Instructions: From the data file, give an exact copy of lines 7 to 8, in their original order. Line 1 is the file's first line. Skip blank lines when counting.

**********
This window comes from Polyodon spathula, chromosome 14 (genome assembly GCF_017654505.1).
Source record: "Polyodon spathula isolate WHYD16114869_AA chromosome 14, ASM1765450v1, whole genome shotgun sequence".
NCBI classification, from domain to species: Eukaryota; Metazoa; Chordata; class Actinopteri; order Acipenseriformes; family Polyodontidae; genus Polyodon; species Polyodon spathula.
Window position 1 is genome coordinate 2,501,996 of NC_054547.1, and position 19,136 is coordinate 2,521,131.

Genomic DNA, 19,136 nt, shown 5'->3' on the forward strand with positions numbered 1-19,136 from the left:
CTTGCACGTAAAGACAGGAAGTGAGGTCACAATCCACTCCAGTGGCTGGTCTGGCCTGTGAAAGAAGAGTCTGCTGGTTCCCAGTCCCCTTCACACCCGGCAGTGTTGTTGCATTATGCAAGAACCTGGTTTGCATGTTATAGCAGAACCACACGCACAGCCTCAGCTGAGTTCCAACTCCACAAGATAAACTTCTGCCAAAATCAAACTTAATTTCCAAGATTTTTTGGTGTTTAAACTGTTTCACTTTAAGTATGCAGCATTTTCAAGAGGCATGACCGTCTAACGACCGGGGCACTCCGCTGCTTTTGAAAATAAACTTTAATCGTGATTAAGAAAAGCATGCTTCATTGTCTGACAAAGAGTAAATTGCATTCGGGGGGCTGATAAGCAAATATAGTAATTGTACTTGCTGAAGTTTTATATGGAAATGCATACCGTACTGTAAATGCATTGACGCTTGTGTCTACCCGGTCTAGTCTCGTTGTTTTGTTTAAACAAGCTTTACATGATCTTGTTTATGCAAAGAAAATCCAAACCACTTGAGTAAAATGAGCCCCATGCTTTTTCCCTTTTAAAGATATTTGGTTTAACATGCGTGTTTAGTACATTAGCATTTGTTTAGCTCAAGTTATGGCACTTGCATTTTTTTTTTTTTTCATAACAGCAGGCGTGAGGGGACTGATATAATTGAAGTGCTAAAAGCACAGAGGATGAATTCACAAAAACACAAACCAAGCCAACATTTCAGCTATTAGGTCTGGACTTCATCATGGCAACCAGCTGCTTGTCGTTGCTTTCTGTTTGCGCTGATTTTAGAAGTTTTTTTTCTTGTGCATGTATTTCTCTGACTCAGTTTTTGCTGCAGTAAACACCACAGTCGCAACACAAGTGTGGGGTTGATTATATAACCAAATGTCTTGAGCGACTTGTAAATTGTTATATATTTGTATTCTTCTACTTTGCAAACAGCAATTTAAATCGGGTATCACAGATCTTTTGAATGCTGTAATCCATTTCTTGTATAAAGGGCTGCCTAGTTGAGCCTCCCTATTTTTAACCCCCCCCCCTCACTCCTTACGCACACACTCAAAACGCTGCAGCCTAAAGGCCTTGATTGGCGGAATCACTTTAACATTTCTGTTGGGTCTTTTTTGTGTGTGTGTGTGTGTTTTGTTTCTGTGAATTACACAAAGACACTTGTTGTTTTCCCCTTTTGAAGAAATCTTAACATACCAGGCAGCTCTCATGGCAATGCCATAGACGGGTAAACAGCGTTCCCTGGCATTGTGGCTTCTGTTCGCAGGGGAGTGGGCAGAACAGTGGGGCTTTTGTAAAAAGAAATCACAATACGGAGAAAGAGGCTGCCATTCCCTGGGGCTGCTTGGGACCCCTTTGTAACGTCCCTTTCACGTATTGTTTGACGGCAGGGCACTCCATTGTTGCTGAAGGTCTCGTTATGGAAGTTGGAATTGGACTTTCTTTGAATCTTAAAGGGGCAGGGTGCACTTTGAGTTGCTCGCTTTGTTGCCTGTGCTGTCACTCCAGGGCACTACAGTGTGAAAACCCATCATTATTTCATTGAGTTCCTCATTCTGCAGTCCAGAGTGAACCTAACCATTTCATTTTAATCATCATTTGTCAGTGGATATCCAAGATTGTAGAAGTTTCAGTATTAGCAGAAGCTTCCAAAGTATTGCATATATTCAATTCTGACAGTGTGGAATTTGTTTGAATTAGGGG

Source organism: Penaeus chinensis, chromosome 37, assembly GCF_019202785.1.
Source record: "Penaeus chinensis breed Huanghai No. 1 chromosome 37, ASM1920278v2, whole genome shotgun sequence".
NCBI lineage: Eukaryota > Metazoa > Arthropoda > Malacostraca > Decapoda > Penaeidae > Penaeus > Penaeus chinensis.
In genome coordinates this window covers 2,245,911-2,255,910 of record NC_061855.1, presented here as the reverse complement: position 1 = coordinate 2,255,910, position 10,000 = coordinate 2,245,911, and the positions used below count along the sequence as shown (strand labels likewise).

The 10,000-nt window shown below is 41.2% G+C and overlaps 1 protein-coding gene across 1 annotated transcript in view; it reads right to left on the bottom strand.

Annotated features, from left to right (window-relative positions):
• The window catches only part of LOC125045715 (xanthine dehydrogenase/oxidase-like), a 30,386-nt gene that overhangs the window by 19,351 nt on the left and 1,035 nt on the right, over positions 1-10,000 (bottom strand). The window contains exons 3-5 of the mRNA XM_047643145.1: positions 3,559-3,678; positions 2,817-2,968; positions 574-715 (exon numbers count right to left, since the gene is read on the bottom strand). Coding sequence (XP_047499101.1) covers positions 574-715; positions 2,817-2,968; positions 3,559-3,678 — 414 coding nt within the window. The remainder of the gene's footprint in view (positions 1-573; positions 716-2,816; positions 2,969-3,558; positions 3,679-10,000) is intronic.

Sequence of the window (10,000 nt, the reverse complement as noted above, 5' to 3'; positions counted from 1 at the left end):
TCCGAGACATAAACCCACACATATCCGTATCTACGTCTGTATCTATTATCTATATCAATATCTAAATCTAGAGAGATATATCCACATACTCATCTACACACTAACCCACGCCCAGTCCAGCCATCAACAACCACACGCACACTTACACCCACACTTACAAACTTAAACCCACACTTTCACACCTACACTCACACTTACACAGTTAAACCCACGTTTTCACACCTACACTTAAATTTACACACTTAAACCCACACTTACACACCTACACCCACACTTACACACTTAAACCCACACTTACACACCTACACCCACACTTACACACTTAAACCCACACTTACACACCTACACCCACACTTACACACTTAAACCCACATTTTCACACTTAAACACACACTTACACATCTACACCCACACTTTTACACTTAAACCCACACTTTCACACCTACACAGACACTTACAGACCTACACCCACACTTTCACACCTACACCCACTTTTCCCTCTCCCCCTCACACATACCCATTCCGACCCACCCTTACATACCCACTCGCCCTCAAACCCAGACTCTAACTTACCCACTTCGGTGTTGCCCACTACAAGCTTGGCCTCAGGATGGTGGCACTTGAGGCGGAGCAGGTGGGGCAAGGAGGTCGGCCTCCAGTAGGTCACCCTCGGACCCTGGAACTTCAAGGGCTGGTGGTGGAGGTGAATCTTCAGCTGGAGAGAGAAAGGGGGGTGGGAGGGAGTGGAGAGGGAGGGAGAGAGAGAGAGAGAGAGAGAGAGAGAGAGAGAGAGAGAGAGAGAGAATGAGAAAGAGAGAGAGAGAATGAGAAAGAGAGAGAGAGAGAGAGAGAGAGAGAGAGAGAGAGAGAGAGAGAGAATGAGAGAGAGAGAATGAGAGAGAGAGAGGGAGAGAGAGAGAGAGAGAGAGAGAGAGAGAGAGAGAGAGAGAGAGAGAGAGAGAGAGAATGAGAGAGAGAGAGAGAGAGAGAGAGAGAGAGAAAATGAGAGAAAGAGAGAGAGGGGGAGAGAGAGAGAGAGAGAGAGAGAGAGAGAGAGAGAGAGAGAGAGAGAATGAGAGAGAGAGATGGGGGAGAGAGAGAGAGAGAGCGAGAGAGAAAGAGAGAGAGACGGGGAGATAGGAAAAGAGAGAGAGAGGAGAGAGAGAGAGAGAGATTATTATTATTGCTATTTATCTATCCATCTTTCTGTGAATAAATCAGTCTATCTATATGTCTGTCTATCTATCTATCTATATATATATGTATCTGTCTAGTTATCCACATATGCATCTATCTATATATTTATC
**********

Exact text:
Source organism: Penaeus chinensis, chromosome 37, assembly GCF_019202785.1.
Source record: "Penaeus chinensis breed Huanghai No. 1 chromosome 37, ASM1920278v2, whole genome shotgun sequence".